If you are in Sales and you have not read you blog on how to work a room...then get too it. Like my Father, who too is a sales mercenary, I love to network at an event with A-Listers “ice cold," even when I am off the clock. The National Association of Corporate Directors (NACD) held their annual dinner at the Seaport hotel at $1,000 per plate. As I had nothing to do that night and the Seaport is just a $5.68 Uber ride from my Southie pad, I decided to join my Dad and network with the wealthiest of the wealthy in Beantown. I mingled with Phil Sharp, Founder of Biogen, Ellen Zane, Former Chairman of Partners Health, among others. No one asked me why I did not have a name tag and everyone I spoke too returned my follow-up email the following day putting me in their rolodex. I could easily write an e-book on "How to Hi-Jack a Conference for Free,” but I don’t have time right now. I will leave you with this tip if you do want to "Jack an Expensive Event." Send out a Tweet congratulating one of the award recipients, and they will treat you like one of their own.
Number 5: Binge Watch Silicon Valley on HBO, then try to figure out who reminds you of who at HubSpot
Every time I read a wiki post on new products, I now think of a Pied Piper moment. Every time I read information on the larger Marketing Automation companies, I think of Hooli. It is pretty accurate, and for those that have been at HubSpot during the incubator days you will totally appreciate what you did and where you are today after watching this show.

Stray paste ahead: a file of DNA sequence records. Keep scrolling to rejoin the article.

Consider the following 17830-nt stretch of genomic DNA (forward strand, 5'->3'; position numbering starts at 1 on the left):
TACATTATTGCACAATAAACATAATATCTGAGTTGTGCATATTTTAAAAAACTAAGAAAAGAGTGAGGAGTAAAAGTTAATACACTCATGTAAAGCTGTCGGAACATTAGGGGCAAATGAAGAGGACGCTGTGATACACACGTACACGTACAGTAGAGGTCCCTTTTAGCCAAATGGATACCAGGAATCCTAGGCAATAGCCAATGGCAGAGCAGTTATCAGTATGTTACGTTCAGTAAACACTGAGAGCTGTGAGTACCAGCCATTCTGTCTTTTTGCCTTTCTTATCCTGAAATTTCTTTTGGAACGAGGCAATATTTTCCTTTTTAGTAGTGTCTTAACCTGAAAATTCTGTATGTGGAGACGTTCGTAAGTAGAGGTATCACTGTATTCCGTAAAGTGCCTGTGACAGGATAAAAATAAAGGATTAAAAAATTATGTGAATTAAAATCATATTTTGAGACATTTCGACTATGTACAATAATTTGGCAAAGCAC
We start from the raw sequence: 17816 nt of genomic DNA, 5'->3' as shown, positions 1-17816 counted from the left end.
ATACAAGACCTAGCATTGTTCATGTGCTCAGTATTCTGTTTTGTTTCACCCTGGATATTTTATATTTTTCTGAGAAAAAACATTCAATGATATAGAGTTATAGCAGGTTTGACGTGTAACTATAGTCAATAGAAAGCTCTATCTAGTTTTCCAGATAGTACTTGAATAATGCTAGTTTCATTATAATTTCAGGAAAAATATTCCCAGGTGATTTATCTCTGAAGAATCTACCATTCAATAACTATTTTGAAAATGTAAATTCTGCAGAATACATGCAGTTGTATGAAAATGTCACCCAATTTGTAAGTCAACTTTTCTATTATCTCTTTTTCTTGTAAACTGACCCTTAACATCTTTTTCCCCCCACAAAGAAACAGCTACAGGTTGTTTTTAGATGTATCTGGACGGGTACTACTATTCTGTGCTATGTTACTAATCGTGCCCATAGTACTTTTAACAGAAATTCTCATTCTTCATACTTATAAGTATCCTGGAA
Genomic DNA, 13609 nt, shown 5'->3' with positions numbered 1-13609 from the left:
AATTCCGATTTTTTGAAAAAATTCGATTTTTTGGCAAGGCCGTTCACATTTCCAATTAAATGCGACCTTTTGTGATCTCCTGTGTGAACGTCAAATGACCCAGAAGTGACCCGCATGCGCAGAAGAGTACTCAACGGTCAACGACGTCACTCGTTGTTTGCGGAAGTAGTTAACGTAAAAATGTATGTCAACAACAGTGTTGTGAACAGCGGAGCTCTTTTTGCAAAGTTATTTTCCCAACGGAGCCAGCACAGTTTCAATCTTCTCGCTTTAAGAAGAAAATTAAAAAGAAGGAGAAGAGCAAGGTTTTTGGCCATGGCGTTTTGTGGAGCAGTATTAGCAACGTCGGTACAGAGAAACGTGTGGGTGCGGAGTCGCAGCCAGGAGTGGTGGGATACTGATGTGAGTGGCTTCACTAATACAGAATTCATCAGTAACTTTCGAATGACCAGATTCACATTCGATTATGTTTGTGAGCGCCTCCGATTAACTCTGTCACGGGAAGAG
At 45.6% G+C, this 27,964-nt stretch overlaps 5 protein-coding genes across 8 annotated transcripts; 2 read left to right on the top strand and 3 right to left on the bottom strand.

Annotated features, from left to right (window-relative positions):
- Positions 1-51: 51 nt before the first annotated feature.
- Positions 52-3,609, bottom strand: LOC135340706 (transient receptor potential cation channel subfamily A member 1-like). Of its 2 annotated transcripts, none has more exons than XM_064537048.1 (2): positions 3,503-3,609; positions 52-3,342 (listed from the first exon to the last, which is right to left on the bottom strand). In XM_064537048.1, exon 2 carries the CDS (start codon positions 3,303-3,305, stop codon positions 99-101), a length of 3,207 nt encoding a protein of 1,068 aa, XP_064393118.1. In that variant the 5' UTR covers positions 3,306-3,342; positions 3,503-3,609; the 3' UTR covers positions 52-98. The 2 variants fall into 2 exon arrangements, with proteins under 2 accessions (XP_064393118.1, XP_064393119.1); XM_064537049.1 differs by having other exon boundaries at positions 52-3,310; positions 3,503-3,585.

For those that have a sabbatical coming up, I hope your experience is as exciting and educational as mine. I want to Thank Dharmesh and Brian for making this possible and building such a wonderful company.
So many people today in sales hit their quota and think they are a sales ace. I think they forget that hitting your number is your job, not a “game changing” event for the state of the economy. Now as sales leaders, we should always congratulate our quota hitting sales reps, but also challenge them to raise the bar every time. But this article is not about that…it’s about taking one of the oldest sales skills in the world and teaching the Email, Facebook, Twitter, Texting, Instagram Self-ie’s, inside sales generation, who think they have it figured out for the next 20-30 years in sales.